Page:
Someone recently forwarded me an article from the New York Times about women professors at MIT:see Gains, Drawbacks for Women Professors. And almost immediately I started noticing that everyone and their sister was sharing it on Facebook and on their blogs, so of course now I want to comment too.
Some have suggested that this story uncovers a broad, general problem in academia as a whole: that women professors everywhere are feeling this kind of bias. Indeed, the article suggests that MIT is a "national model for addressing gender inequity" on campuses.
I have to say, calling MIT a model in this area is rather a stretch. MIT's questions about women's participation have come after other institutions have looked at and attempted to fix structural issues. Note, for example, Duke University's Women's Initiative. There, women faculty noted (in 2003, four years after MIT's initial report uncovering disparities among faculty salaries, office space and percentage of faculty, and only a year after MIT completed its initial study of women at its engineering school) that women's salaries had parity with men's salaries, relative to research, experience in the field, and rank. On that point, Duke and other schools (including both the institutions for which I have worked) did better than MIT at the point when MIT was just beginning to uncover the difficulties mentioned in the article.
More troubling in the Duke report, is that women continue to have lower numbers of people at rank (associate and full professor). This is, indeed a nationwide trend that was found at MIT as well. My own university sees those same kinds of numbers (though it has relatively more women at associate professor level than Duke appears to have had in that report). The presumption is that reaching full professor necessarily has fewer women because the people who could make full professor now came to the university at a time when the ratios between men and women were much more disparate. The big question for schools now will be how to give women the resources they need to receive tenure and promotion. Office space, lab space, time for writing, are all at issue and MIT is correct to focus on that.
So it would seem that there are a couple of factors to consider in all this. One is the institutional culture of the school and the ways specific schools have to respond to the unique difficulties women at those institutions experience. It does not really surprise me that MIT should have found such radical disparities between male and female faculty in the late 90s, after many other schools had already noted such things and worked to correct them. MIT's focus on scientific and technological fields, fields that have difficulty retaining women even in private sector jobs, would make the gender question an issue along different lines than it would be at other institutions.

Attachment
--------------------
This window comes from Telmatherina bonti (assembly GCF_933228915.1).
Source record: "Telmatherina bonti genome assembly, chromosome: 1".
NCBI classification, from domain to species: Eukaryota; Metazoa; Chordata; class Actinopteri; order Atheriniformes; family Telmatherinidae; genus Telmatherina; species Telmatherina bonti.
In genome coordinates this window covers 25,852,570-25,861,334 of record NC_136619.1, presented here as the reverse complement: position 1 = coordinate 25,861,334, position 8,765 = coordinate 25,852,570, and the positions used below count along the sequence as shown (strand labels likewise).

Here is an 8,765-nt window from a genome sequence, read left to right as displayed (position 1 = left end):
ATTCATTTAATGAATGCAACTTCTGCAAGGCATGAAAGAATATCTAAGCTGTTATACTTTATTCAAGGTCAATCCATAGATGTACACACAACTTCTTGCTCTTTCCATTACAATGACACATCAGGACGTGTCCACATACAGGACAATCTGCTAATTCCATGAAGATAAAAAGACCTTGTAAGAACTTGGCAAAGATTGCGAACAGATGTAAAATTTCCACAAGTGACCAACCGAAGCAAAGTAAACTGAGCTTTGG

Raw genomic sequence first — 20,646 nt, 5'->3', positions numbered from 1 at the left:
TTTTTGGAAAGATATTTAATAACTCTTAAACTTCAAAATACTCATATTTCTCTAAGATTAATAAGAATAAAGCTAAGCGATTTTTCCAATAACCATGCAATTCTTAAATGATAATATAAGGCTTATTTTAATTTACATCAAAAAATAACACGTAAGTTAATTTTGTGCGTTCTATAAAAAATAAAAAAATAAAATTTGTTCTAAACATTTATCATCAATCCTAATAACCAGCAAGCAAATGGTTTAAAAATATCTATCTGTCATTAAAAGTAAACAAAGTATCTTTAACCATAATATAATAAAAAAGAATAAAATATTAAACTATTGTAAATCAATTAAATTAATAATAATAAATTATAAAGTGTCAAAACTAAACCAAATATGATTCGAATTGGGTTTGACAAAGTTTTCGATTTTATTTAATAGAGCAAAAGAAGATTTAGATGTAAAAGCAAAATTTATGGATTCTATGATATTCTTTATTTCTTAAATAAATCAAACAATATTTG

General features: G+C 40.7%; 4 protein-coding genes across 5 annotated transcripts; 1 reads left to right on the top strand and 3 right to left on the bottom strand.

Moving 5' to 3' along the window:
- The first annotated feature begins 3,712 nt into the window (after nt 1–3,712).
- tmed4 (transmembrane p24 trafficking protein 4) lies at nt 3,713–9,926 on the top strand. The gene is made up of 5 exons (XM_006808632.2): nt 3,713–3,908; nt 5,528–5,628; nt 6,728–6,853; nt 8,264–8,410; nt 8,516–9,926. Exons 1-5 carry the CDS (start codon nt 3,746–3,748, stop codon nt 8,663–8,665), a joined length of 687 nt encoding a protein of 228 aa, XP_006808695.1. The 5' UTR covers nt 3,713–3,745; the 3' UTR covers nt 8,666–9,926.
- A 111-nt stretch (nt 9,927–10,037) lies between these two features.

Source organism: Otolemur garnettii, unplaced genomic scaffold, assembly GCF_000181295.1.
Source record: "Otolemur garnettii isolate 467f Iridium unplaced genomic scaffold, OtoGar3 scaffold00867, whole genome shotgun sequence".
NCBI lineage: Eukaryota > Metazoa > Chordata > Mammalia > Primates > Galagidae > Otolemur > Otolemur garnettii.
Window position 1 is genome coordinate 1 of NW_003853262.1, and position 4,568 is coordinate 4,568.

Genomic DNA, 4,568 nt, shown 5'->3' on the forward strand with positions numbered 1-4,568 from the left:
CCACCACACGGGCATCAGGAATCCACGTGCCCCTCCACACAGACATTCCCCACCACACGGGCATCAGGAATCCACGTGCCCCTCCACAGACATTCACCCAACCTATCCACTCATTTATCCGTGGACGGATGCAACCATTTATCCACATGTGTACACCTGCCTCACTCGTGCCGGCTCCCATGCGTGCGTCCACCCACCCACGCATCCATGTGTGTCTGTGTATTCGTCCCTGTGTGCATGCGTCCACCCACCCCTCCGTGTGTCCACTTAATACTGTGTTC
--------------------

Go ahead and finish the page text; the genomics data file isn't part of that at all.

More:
Consider for example, the unique gender questions I had when I went to teach at an all-male school: teaching all male students was sometimes a real difficulty, and posed concerns that MIT faculty would not likely have encountered in 1999 when they did their survey. On the other hand, my colleagues were terrific and close knit, partly because the school was in a small town. This was also a school that had/has one of the best maternity leave policies in the country, something that spurs envy among friends at other institutions. The maternity leave policy did not magically appear, of course; it took a lot of hard work by a lot of good people (men and women both) but it was created by, and itself created, an overall distinctive atmosphere from the one evidenced at MIT.
But the second consideration is cultural awareness of women as a whole, and this is what MIT faculty commentators get exactly right: “The more fundamental issues are societal,” Professor Kastner said, “and M.I.T. can’t solve them on its own.” The so-called Ivory Tower is, in fact, affected by so-called "real life."
I don't know if it is more fundamental, but the whole question of balance is one that women ask, academic or not. For example, it does seem ubiquitous that a woman is always asked about work/life balance, as the MIT professors discuss in the article. Consider my own blog: what is it supposedly about, but a balance between work and motherhood? Have I implicitly complied with patriarchal structures by even considering the question? Another group of women say that this is just the problem that working mothers have: they are, de facto, the ones who have to think about child care and home economics alongside work and are therefore the ones who need to find that mythical balance.
But as I have said in other posts, I do think that "balance" is a myth: having to negotiate parenthood and work is part of life itself and places of work need to recognize this. Work does not exist for its own sake; it is part of community building as a whole. I do not think it is the case that women have to do this more than men, I just think men are the ones who have had to be more silent about it and who also think about that balance in different ways. Real life is work and family combined; how we go about doing that in good ways is something that we all (including our places of work) need to consider.